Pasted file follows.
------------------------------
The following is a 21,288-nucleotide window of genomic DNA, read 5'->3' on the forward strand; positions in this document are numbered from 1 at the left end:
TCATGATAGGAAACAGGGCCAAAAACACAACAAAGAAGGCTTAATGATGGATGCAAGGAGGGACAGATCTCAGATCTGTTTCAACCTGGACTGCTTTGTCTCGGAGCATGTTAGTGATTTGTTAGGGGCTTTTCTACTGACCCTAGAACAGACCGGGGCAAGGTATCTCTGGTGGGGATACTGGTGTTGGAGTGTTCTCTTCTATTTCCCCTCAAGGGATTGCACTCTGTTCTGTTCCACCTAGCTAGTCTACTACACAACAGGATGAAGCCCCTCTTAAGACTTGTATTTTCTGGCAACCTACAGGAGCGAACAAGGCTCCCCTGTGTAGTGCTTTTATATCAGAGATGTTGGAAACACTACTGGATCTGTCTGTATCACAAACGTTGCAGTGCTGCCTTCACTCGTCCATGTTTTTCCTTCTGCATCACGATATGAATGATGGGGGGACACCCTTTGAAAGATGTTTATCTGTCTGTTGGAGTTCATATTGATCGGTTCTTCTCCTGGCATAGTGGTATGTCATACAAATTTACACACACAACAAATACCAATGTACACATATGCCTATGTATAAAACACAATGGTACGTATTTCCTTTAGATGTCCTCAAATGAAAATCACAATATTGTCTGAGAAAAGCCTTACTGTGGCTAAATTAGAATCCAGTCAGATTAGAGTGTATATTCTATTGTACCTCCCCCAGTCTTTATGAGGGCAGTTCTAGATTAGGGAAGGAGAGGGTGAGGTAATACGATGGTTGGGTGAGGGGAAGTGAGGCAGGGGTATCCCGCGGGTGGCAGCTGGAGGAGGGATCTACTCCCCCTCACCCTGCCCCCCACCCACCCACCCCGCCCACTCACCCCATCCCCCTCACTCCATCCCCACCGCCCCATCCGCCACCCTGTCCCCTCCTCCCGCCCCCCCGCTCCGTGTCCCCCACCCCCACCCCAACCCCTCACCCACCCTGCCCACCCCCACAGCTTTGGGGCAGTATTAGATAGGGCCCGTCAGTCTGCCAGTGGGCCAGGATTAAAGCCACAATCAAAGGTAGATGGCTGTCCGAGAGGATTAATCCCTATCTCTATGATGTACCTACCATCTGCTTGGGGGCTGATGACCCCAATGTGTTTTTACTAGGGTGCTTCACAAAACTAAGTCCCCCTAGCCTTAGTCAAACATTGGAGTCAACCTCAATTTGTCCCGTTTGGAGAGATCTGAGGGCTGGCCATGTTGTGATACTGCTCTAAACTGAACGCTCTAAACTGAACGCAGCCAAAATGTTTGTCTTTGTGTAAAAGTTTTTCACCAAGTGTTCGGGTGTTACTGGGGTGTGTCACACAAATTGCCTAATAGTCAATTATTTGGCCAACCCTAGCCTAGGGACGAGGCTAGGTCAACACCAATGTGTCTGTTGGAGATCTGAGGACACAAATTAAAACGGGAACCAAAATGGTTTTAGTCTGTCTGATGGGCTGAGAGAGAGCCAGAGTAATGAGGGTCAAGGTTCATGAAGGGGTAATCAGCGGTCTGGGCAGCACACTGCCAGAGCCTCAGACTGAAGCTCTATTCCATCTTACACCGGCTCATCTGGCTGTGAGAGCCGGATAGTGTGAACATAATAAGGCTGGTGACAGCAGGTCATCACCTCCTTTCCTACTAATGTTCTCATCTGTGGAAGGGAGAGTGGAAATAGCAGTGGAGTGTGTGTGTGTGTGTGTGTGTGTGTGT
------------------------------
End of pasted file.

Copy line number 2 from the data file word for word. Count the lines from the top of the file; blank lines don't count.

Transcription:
TCATGATAGGAAACAGGGCCAAAAACACAACAAAGAAGGCTTAATGATGGATGCAAGGAGGGACAGATCTCAGATCTGTTTCAACCTGGACTGCTTTGTCTCGGAGCATGTTAGTGATTTGTTAGGGGCTTTTCTACTGACCCTAGAACAGACCGGGGCAAGGTATCTCTGGTGGGGATACTGGTGTTGGAGTGTTCTCTTCTATTTCCCCTCAAGGGATTGCACTCTGTTCTGTTCCACCTAGCTAGTCTACTACACAACAGGATGAAGCCCCTCTTAAGACTTGTATTTTCTGGCAACCTACAGGAGCGAACAAGGCTCCCCTGTGTAGTGCTTTTATATCAGAGATGTTGGAAACACTACTGGATCTGTCTGTATCACAAACGTTGCAGTGCTGCCTTCACTCGTCCATGTTTTTCCTTCTGCATCACGATATGAATGATGGGGGGACACCCTTTGAAAGATGTTTATCTGTCTGTTGGAGTTCATATTGATCGGTTCTTCTCCTGGCATAGTGGTATGTCATACAAATTTACACACACAACAAATACCAATGTACACATATGCCTATGTATAAAACACAATGGTACGTATTTCCTTTAGATGTCCTCAAATGAAAATCACAATATTGTCTGAGAAAAGCCTTACTGTGGCTAAATTAGAATCCAGTCAGATTAGAGTGTATATTCTATTGTACCTCCCCCAGTCTTTATGAGGGCAGTTCTAGATTAGGGAAGGAGAGGGTGAGGTAATACGATGGTTGGGTGAGGGGAAGTGAGGCAGGGGTATCCCGCGGGTGGCAGCTGGAGGAGGGATCTACTCCCCCTCACCCTGCCCCCCACCCACCCACCCCGCCCACTCACCCCATCCCCCTCACTCCATCCCCACCGCCCCATCCGCCACCCTGTCCCCTCCTCCCGCCCCCCCGCTCCGTGTCCCCCACCCCCACCCCAACCCCTCACCCACCCTGCCCACCCCCACAGCTTTGGGGCAGTATTAGATAGGGCCCGTCAGTCTGCCAGTGGGCCAGGATTAAAGCCACAATCAAAGGTAGATGGCTGTCCGAGAGGATTAATCCCTATCTCTATGATGTACCTACCATCTGCTTGGGGGCTGATGACCCCAATGTGTTTTTACTAGGGTGCTTCACAAAACTAAGTCCCCCTAGCCTTAGTCAAACATTGGAGTCAACCTCAATTTGTCCCGTTTGGAGAGATCTGAGGGCTGGCCATGTTGTGATACTGCTCTAAACTGAACGCTCTAAACTGAACGCAGCCAAAATGTTTGTCTTTGTGTAAAAGTTTTTCACCAAGTGTTCGGGTGTTACTGGGGTGTGTCACACAAATTGCCTAATAGTCAATTATTTGGCCAACCCTAGCCTAGGGACGAGGCTAGGTCAACACCAATGTGTCTGTTGGAGATCTGAGGACACAAATTAAAACGGGAACCAAAATGGTTTTAGTCTGTCTGATGGGCTGAGAGAGAGCCAGAGTAATGAGGGTCAAGGTTCATGAAGGGGTAATCAGCGGTCTGGGCAGCACACTGCCAGAGCCTCAGACTGAAGCTCTATTCCATCTTACACCGGCTCATCTGGCTGTGAGAGCCGGATAGTGTGAACATAATAAGGCTGGTGACAGCAGGTCATCACCTCCTTTCCTACTAATGTTCTCATCTGTGGAAGGGAGAGTGGAAATAGCAGTGGAGTGTGTGTGTGTGTGTGTGTGTGTGTGT